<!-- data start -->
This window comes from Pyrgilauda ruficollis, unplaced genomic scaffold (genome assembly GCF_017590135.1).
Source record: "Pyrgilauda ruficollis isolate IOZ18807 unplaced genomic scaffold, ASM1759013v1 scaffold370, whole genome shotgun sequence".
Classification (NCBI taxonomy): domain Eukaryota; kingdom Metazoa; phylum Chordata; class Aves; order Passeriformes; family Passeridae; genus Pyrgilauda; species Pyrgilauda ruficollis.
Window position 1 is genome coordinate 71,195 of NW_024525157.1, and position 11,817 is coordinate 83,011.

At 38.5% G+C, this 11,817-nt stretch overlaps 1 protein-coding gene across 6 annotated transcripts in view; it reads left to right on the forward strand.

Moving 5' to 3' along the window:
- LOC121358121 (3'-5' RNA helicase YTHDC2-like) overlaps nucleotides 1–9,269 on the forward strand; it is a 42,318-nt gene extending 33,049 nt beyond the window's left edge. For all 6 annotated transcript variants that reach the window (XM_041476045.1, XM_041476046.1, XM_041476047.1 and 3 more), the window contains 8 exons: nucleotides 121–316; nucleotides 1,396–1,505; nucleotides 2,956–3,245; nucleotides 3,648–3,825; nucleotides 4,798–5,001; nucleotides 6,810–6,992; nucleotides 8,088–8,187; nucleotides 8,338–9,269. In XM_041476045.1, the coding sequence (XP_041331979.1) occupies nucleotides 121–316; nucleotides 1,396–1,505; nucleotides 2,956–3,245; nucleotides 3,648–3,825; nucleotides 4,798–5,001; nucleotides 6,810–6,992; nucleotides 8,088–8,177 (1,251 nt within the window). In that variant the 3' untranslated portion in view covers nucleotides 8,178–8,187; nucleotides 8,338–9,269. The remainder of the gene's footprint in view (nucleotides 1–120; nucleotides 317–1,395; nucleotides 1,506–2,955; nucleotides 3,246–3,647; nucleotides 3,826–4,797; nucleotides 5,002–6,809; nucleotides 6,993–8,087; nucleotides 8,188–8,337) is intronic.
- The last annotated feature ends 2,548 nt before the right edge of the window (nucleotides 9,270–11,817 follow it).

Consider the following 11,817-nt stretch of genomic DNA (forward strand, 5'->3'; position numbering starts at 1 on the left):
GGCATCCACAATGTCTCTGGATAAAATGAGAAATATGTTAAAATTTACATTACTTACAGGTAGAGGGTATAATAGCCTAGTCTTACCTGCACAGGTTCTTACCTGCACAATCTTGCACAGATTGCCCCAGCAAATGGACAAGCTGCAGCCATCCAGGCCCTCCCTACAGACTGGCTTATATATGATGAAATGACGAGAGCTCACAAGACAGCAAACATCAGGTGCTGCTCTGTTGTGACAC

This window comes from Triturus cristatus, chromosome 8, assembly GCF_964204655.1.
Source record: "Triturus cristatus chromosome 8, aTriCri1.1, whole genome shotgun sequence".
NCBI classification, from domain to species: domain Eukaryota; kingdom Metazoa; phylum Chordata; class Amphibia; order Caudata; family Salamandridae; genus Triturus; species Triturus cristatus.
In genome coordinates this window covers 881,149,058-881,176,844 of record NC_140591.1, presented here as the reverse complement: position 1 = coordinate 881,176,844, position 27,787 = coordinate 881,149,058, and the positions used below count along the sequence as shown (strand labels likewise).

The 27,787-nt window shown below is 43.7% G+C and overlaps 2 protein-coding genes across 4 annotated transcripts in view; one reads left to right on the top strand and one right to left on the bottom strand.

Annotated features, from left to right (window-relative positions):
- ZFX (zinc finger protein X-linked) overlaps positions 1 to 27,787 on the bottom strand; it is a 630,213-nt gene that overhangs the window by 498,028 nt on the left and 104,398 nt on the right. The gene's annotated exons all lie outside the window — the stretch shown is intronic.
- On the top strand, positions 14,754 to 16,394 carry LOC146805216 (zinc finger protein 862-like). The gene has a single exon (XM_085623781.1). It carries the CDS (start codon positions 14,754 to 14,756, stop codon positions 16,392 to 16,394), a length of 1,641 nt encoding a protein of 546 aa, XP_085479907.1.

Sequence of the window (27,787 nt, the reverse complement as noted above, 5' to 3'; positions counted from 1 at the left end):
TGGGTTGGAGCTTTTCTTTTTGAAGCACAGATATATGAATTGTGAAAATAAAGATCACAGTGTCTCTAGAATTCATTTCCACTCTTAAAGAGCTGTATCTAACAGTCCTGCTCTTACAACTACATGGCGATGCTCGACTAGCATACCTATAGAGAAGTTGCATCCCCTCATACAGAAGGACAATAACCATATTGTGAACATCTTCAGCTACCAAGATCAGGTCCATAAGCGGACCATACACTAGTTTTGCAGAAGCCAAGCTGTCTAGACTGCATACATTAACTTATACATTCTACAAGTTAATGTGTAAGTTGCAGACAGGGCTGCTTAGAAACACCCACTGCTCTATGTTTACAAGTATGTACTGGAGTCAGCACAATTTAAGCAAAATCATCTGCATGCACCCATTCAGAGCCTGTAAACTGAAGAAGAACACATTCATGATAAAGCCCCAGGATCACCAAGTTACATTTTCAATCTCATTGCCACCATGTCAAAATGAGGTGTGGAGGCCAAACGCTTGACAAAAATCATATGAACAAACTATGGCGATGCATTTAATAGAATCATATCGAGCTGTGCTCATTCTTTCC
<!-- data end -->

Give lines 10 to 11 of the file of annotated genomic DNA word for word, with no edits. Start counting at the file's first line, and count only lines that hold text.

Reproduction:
GGCATCCACAATGTCTCTGGATAAAATGAGAAATATGTTAAAATTTACATTACTTACAGGTAGAGGGTATAATAGCCTAGTCTTACCTGCACAGGTTCTTACCTGCACAATCTTGCACAGATTGCCCCAGCAAATGGACAAGCTGCAGCCATCCAGGCCCTCCCTACAGACTGGCTTATATATGATGAAATGACGAGAGCTCACAAGACAGCAAACATCAGGTGCTGCTCTGTTGTGACAC

This window comes from Triturus cristatus, chromosome 8, assembly GCF_964204655.1.